Arthur Johnson was born in Americus, Georgia on November
5, 1925 to Clara Stewart and Arthur Allen. After graduation
from Parker High School in Birmingham, Alabama, financial
support from his grandmother and a work-study plan allowed
Dr. Johnson the opportunity to attend Morehouse College,
where he received a degree in sociology and political
science in 1948. He earned a master's degree in sociology
from Atlanta University and was a research fellow in sociology
at Fisk University in 1949 and 1950, respectively.
While at Fisk University, Dr. Johnson was approached by Groster B. Current,
National Director of the National Association for the Advancement of Colored People
(NAACP), with an offer of the position as Executive Secretary of the Detroit Branch of the
NAACP. Intending to stay only three years, Dr. Johnson set out for Detroit in 1950 and did
not leave the NAACP until 1964. During his tenure, Dr. Johnson was responsible for
facilitating the desegregation of major civil institutions, including schools, businesses,
and hospitals. Among his achievements during this period were his efforts to desegregate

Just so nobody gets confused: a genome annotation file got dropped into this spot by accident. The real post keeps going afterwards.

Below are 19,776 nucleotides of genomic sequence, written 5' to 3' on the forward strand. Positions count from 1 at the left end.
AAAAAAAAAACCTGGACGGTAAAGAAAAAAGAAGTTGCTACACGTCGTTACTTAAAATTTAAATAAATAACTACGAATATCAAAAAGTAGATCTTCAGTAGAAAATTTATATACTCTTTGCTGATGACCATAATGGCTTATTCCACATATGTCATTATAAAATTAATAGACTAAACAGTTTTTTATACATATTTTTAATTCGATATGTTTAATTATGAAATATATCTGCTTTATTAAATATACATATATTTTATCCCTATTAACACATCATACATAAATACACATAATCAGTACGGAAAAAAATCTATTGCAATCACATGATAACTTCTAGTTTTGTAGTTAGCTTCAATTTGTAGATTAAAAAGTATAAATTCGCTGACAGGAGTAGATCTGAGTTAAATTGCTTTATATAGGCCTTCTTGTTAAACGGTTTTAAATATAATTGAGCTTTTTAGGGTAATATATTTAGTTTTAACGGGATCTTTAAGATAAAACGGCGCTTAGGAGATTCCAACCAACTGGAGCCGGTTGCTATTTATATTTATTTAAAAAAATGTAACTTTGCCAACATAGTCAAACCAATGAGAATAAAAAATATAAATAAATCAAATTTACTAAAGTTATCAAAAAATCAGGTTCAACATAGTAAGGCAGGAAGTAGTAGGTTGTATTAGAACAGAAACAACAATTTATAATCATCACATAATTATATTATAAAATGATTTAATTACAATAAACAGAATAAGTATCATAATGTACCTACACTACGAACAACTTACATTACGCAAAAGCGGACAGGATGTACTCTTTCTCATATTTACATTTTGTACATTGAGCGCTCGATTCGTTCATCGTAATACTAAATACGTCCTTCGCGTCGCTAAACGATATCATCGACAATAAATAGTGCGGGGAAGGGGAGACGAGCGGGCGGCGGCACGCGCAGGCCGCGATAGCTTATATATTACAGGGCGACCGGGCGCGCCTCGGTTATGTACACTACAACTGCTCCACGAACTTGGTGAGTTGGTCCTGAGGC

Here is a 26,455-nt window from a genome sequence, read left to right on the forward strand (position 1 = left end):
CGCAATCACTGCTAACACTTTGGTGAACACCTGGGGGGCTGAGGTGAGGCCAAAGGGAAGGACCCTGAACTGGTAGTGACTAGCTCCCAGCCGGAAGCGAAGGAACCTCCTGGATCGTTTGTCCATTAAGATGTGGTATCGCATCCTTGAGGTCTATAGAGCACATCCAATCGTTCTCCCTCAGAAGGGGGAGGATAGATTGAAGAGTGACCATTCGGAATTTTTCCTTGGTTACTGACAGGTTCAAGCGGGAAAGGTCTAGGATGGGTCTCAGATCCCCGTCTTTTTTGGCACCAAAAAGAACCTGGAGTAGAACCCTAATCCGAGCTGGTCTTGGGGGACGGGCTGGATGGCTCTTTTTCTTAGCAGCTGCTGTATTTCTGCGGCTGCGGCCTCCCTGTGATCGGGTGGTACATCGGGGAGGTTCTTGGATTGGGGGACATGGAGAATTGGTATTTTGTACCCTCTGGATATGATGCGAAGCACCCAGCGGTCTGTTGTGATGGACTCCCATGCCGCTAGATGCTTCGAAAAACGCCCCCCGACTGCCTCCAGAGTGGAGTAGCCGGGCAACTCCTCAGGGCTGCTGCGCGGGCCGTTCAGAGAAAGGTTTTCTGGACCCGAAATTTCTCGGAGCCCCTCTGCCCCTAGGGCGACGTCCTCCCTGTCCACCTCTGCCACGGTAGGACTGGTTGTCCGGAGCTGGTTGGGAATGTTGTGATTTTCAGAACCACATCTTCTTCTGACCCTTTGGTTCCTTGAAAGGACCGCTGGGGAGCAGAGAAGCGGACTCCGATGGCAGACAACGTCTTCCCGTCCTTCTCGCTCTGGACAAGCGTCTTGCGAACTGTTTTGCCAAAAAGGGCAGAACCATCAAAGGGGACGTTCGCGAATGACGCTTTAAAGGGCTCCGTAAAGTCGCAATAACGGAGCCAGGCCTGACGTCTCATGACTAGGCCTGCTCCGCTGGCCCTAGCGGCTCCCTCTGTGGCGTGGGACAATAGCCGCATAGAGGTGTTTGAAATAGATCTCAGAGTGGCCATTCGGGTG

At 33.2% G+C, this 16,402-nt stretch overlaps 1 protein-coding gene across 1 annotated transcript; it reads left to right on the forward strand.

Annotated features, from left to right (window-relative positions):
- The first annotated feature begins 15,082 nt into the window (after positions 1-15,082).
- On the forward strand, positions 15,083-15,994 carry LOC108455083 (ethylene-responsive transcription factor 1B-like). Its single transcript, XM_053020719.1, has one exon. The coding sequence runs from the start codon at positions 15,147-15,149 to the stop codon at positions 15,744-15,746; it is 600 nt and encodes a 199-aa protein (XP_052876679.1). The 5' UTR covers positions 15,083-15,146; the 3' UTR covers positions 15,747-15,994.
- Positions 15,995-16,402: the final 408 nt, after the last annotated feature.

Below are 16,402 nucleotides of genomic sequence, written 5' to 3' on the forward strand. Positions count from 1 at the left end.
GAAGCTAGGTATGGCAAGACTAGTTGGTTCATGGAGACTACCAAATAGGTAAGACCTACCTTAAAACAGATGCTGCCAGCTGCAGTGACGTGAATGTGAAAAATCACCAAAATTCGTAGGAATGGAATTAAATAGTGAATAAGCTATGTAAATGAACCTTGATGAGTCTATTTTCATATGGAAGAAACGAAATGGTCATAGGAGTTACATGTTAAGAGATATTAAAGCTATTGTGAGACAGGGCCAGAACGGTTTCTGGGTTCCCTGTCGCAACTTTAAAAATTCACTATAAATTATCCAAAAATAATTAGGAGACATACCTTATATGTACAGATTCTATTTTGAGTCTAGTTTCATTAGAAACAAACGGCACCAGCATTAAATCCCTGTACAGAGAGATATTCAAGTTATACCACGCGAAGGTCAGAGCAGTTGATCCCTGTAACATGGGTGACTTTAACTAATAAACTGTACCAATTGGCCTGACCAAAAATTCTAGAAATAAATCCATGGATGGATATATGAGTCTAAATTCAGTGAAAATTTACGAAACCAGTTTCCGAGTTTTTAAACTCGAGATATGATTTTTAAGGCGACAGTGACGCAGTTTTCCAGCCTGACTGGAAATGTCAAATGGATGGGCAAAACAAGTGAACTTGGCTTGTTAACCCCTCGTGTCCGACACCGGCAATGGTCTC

Detroit majority hospitals and being one of the major forces in establishing the NAACP
Freedom Fund Dinner in 1956.
Following his work with the NAACP, Dr. Johnson served as Deputy Director of the
Michigan Civil Rights Commission, Deputy Superintendent of the Detroit Public School
System, as a faculty member at Wayne State University and the University of Detroit, and
in numerous high level administrative positions at Wayne State University.
Dr. Johnson has received numerous honors and community awards, including two
honorary doctorate degrees from Morehouse College and the University of Detroit Mercy,
respectively. He retired from Wayne State University in 1995.
6 June 1997
following excerpt is selected with regard to Institutional
Racism/Discrimination in health care in Detroit:
"The major hospitals
in Detroit in 1950 operated with patterns of racial segregation in placement of patients.
They didn't want a black and a white person in a semi-private room, and they consistently
worked to avoid that. I mean this was it. This [was] commonplace. And everybody...black
people could sense this, and black doctors who had graduated from medical school here and
elsewhere, working on the assumption that they would become doctors, soon discovered that
they were to be "black doctors" in the sense that they would not be treated
equally, fairly, with white doctors in the privileges they were [granted] in these
hospitals in Detroit. The major hospitals in many cases did not even respond to [the]
letters [from black doctors] requesting appointment. And it was because of these racial
segregation conditions in health care that we began to think about ways of how we could
break that pattern, and it finally came with the legislation passed by Congress that
sought to bar discrimination based on race."